Vision 2030 peace and security sector strategy:

By Lt Gen (Rtd) Denga Ndaitwah

PART 2

STRATEGY is about integrating organisational activities, allocating and utilising the scarce resources. Strategy can also be defined as having the knowledge of the goals. Strategy is so significant because it serves as a microscope that helps us to map out the future strategic plans and goals. Without a perfect foresight, the organisation must be ready to deal with uncertain events which would result in unpredictable and possibly unwanted outcomes.

Strategy defines the overall vision, mission and direction of an organisation. The objective of a strategy is to maximise an organisation’s strengths and minimise weaknesses. Strategy is a tool that bridges the gap between where we are and where we want to be. Strategy provides a roadmap for the organisation showing how to move forward, with what means, when, why and for whom. It is at that stage when a strategist must be able to quantify and qualify what is wanted by the organisation and what the organisation can afford.

Strategy must compose of important components which include, clear strategic intent, vision, mission, goals and objectives. An organisation’s strategic intent is the purpose that exists and why it must continue to exist. A strategic intent gives a picture of what an organisation must do in order to achieve its vision and mission.

Strategic intent helps leaders to emphasise and concentrate on their priorities. Strategic intent is nothing but, influencing an organisation’s resources and core competencies to achieve set goals and objectives. Strategic intent should therefore guide an organisation and propel it towards its goals and objectives.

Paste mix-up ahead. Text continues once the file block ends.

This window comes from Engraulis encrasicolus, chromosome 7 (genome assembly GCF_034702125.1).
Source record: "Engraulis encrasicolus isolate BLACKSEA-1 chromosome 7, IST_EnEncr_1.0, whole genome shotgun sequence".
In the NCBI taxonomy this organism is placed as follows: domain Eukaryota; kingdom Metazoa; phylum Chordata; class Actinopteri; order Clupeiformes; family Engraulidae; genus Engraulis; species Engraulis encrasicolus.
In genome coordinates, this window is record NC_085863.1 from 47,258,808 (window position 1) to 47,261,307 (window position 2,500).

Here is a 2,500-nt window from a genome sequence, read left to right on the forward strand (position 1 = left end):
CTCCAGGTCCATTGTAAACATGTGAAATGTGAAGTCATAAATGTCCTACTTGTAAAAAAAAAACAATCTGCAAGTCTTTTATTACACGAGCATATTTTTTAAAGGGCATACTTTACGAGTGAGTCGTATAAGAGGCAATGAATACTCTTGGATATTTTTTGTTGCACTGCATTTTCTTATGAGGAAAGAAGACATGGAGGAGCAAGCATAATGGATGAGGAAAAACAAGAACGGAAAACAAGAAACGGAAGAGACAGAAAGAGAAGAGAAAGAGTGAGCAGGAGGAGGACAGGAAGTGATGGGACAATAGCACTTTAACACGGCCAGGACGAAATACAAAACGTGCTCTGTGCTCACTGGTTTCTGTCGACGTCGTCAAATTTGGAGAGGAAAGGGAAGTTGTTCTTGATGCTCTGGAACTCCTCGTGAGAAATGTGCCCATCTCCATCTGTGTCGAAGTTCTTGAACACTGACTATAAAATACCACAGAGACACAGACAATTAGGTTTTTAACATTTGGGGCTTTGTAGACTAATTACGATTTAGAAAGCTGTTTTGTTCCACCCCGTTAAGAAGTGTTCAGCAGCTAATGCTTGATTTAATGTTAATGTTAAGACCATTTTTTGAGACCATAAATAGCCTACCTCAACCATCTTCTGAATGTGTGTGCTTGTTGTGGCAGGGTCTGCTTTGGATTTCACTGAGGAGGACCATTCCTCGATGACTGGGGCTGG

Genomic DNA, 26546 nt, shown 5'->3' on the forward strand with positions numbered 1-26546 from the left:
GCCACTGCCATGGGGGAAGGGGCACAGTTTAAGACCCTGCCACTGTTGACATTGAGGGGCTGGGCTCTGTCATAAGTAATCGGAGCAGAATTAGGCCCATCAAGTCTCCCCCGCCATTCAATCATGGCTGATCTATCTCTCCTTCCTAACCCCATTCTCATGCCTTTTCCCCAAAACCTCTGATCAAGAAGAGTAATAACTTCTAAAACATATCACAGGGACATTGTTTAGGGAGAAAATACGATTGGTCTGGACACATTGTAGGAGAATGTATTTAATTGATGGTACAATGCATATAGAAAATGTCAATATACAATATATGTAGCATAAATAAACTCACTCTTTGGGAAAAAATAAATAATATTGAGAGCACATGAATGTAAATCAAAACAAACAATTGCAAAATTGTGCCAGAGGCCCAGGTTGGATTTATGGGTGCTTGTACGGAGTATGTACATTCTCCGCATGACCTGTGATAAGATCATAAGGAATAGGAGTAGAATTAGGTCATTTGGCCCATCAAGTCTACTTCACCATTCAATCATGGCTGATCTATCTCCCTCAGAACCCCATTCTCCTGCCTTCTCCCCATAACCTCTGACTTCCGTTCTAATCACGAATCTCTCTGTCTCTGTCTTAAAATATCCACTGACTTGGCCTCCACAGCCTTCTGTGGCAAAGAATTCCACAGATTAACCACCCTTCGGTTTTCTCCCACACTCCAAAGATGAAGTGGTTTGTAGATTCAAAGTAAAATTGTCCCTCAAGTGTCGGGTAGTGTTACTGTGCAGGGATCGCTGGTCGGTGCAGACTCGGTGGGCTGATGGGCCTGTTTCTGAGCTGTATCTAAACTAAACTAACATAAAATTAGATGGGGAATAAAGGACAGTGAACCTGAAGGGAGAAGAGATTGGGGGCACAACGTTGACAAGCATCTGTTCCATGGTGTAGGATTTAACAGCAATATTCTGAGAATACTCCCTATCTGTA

Strategy is the integration of all the organisation’s functions which involves the organisational strategic positioning and strategic thinking and which shows the ability to project the future where others are unable to. Strategy demands for a clear vision and mission. A vision statement identifies where the organisation wants to be in future. Vision describes dreams and aspirations for future. A vision is the potential to view things ahead. It answers the question ‘where do we want to be?’ It is a reminder of what we attempt to develop.

A mission statement on the other hand, must reflect three main components, namely, vision of the organisation from where it derives its direction, a statement of the core values that shapes the behaviour to achieve the organisation’s goals and objectives. A mission statement must be structured in such a way that it has elements of feasibility, realism, measurability and attainability.

A goal is a desired future state or objective that an organisation tries to achieve. Goals are what must be done if an organisation is to attain a vision or mission. Goals make a mission more prominent and concrete. They coordinate and integrate various functional areas of an organisation. Well-articulated goals must be precise, measurable, critical, realistic and challenging with a specific timeframe. Objectives in turn are defined as goals that an organisation wants to achieve over a period of time.

The intent here is to elucidate and demonstrate the importance of why vision and mission statements are important and the benefits that such statements provide to the organisations. Research has found that organisations that have lucid, coherent, meaningful vision and mission statements make more profits compared to organisations that do not have vision and mission statements.

It must therefore be pointed out that, coming up with a viable strategy would require a systematic approach based on environmental scanning, strategy formulation, implementation and evaluation as illustrated below.

Environmental Scanning: For the success of a strategy, there is need for environmental scanning. Environmental scanning refers to a process of collecting, scrutinising and providing information for strategic purposes. It helps in analysing the internal and external factors that may have influence on the organisation.